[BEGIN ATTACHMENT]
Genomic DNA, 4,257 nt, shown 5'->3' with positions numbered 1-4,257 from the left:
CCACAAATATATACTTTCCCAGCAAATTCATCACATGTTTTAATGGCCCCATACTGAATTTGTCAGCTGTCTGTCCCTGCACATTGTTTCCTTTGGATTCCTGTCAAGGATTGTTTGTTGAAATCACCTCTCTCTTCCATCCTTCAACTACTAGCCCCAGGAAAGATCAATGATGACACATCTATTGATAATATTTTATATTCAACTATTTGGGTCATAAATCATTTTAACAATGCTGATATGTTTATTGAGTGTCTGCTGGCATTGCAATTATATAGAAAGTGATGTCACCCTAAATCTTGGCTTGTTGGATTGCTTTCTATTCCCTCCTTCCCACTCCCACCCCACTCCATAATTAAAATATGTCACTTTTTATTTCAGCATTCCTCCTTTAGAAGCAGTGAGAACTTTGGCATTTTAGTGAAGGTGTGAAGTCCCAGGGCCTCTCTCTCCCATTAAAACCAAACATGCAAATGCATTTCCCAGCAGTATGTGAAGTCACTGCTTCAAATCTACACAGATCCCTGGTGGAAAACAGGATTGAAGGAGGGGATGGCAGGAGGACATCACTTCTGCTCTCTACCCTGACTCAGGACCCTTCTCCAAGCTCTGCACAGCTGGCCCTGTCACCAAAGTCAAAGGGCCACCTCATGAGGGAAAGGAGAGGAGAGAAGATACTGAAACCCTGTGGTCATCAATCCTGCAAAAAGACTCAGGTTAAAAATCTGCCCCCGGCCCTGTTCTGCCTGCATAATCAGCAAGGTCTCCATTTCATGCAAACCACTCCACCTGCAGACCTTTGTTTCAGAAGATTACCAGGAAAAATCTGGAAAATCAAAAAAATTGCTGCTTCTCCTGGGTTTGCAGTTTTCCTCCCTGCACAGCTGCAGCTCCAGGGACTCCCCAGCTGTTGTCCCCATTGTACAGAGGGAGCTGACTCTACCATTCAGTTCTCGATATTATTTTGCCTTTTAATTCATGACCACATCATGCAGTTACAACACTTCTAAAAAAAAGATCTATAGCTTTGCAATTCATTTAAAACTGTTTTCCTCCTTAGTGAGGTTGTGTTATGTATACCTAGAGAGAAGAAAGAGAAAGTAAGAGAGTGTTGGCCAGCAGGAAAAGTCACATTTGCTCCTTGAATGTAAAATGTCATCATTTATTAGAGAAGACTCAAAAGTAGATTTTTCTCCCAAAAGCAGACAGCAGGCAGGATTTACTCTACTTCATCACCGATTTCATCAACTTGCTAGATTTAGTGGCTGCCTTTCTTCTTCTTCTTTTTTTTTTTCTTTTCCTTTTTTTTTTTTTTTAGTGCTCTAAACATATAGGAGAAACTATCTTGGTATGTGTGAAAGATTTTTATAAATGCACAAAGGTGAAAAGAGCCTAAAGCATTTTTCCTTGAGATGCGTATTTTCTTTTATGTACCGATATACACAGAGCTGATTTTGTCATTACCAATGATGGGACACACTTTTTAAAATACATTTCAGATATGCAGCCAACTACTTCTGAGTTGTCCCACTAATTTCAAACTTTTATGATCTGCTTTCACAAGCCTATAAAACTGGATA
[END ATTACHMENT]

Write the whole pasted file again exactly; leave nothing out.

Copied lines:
Genomic DNA, 4,257 nt, shown 5'->3' with positions numbered 1-4,257 from the left:
CCACAAATATATACTTTCCCAGCAAATTCATCACATGTTTTAATGGCCCCATACTGAATTTGTCAGCTGTCTGTCCCTGCACATTGTTTCCTTTGGATTCCTGTCAAGGATTGTTTGTTGAAATCACCTCTCTCTTCCATCCTTCAACTACTAGCCCCAGGAAAGATCAATGATGACACATCTATTGATAATATTTTATATTCAACTATTTGGGTCATAAATCATTTTAACAATGCTGATATGTTTATTGAGTGTCTGCTGGCATTGCAATTATATAGAAAGTGATGTCACCCTAAATCTTGGCTTGTTGGATTGCTTTCTATTCCCTCCTTCCCACTCCCACCCCACTCCATAATTAAAATATGTCACTTTTTATTTCAGCATTCCTCCTTTAGAAGCAGTGAGAACTTTGGCATTTTAGTGAAGGTGTGAAGTCCCAGGGCCTCTCTCTCCCATTAAAACCAAACATGCAAATGCATTTCCCAGCAGTATGTGAAGTCACTGCTTCAAATCTACACAGATCCCTGGTGGAAAACAGGATTGAAGGAGGGGATGGCAGGAGGACATCACTTCTGCTCTCTACCCTGACTCAGGACCCTTCTCCAAGCTCTGCACAGCTGGCCCTGTCACCAAAGTCAAAGGGCCACCTCATGAGGGAAAGGAGAGGAGAGAAGATACTGAAACCCTGTGGTCATCAATCCTGCAAAAAGACTCAGGTTAAAAATCTGCCCCCGGCCCTGTTCTGCCTGCATAATCAGCAAGGTCTCCATTTCATGCAAACCACTCCACCTGCAGACCTTTGTTTCAGAAGATTACCAGGAAAAATCTGGAAAATCAAAAAAATTGCTGCTTCTCCTGGGTTTGCAGTTTTCCTCCCTGCACAGCTGCAGCTCCAGGGACTCCCCAGCTGTTGTCCCCATTGTACAGAGGGAGCTGACTCTACCATTCAGTTCTCGATATTATTTTGCCTTTTAATTCATGACCACATCATGCAGTTACAACACTTCTAAAAAAAAGATCTATAGCTTTGCAATTCATTTAAAACTGTTTTCCTCCTTAGTGAGGTTGTGTTATGTATACCTAGAGAGAAGAAAGAGAAAGTAAGAGAGTGTTGGCCAGCAGGAAAAGTCACATTTGCTCCTTGAATGTAAAATGTCATCATTTATTAGAGAAGACTCAAAAGTAGATTTTTCTCCCAAAAGCAGACAGCAGGCAGGATTTACTCTACTTCATCACCGATTTCATCAACTTGCTAGATTTAGTGGCTGCCTTTCTTCTTCTTCTTTTTTTTTTTCTTTTCCTTTTTTTTTTTTTTTAGTGCTCTAAACATATAGGAGAAACTATCTTGGTATGTGTGAAAGATTTTTATAAATGCACAAAGGTGAAAAGAGCCTAAAGCATTTTTCCTTGAGATGCGTATTTTCTTTTATGTACCGATATACACAGAGCTGATTTTGTCATTACCAATGATGGGACACACTTTTTAAAATACATTTCAGATATGCAGCCAACTACTTCTGAGTTGTCCCACTAATTTCAAACTTTTATGATCTGCTTTCACAAGCCTATAAAACTGGATA